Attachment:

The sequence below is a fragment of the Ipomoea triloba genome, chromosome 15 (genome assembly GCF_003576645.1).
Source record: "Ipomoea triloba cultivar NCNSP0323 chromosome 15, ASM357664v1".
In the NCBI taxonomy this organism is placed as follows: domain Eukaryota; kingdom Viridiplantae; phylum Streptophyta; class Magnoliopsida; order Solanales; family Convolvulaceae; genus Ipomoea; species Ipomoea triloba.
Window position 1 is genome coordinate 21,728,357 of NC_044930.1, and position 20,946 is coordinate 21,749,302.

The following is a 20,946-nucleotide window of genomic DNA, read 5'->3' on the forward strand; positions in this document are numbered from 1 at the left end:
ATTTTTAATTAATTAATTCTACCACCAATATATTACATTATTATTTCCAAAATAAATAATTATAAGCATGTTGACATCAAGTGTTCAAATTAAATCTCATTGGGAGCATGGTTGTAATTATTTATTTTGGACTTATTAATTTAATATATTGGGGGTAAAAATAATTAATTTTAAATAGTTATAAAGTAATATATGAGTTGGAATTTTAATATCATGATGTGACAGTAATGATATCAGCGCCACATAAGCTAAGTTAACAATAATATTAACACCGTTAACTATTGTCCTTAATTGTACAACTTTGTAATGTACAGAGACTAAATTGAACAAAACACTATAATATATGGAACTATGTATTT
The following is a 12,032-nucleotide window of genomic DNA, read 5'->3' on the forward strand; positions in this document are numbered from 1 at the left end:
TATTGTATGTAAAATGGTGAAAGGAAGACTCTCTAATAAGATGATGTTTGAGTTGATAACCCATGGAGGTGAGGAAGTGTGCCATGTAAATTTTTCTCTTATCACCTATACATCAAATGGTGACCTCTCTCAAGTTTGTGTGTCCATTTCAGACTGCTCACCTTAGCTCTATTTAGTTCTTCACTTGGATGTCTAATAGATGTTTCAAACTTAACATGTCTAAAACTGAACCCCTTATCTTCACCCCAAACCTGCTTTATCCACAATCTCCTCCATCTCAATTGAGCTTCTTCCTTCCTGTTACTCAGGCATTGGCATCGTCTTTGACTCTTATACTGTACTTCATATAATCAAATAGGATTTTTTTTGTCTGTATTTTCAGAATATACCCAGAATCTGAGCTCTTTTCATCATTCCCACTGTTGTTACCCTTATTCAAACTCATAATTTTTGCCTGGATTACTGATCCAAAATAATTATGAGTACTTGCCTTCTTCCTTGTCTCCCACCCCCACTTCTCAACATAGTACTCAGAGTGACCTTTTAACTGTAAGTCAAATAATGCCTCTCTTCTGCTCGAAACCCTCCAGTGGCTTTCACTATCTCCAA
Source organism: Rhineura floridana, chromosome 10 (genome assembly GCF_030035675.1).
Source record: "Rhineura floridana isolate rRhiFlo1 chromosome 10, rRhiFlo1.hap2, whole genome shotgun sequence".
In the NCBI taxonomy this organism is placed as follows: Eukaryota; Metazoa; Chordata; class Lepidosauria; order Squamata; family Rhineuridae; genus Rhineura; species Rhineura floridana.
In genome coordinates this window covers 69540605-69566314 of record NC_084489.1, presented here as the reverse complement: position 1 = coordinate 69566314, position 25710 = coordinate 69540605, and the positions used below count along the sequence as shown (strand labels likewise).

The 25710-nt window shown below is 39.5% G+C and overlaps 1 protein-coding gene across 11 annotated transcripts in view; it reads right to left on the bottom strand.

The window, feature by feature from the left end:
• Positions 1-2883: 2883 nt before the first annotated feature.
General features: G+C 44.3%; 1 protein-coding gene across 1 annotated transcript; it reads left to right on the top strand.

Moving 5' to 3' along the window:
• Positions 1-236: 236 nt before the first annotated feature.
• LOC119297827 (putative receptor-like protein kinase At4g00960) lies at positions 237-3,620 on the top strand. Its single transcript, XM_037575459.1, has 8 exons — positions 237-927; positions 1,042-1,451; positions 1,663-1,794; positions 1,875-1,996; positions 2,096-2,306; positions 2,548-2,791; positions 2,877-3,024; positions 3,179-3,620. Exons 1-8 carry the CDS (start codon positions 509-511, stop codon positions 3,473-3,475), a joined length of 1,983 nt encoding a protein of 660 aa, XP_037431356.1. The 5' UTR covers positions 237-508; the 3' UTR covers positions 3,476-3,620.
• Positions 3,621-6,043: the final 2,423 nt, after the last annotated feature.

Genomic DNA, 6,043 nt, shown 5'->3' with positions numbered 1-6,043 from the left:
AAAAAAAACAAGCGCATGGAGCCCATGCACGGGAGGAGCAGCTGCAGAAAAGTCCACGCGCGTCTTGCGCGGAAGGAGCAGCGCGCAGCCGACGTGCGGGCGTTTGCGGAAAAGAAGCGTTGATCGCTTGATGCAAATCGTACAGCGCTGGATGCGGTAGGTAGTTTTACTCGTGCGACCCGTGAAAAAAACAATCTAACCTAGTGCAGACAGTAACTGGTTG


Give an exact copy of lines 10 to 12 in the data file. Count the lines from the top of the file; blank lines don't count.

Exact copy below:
Source record: "Rhineura floridana isolate rRhiFlo1 chromosome 10, rRhiFlo1.hap2, whole genome shotgun sequence".
In the NCBI taxonomy this organism is placed as follows: Eukaryota; Metazoa; Chordata; class Lepidosauria; order Squamata; family Rhineuridae; genus Rhineura; species Rhineura floridana.
In genome coordinates this window covers 69540605-69566314 of record NC_084489.1, presented here as the reverse complement: position 1 = coordinate 69566314, position 25710 = coordinate 69540605, and the positions used below count along the sequence as shown (strand labels likewise).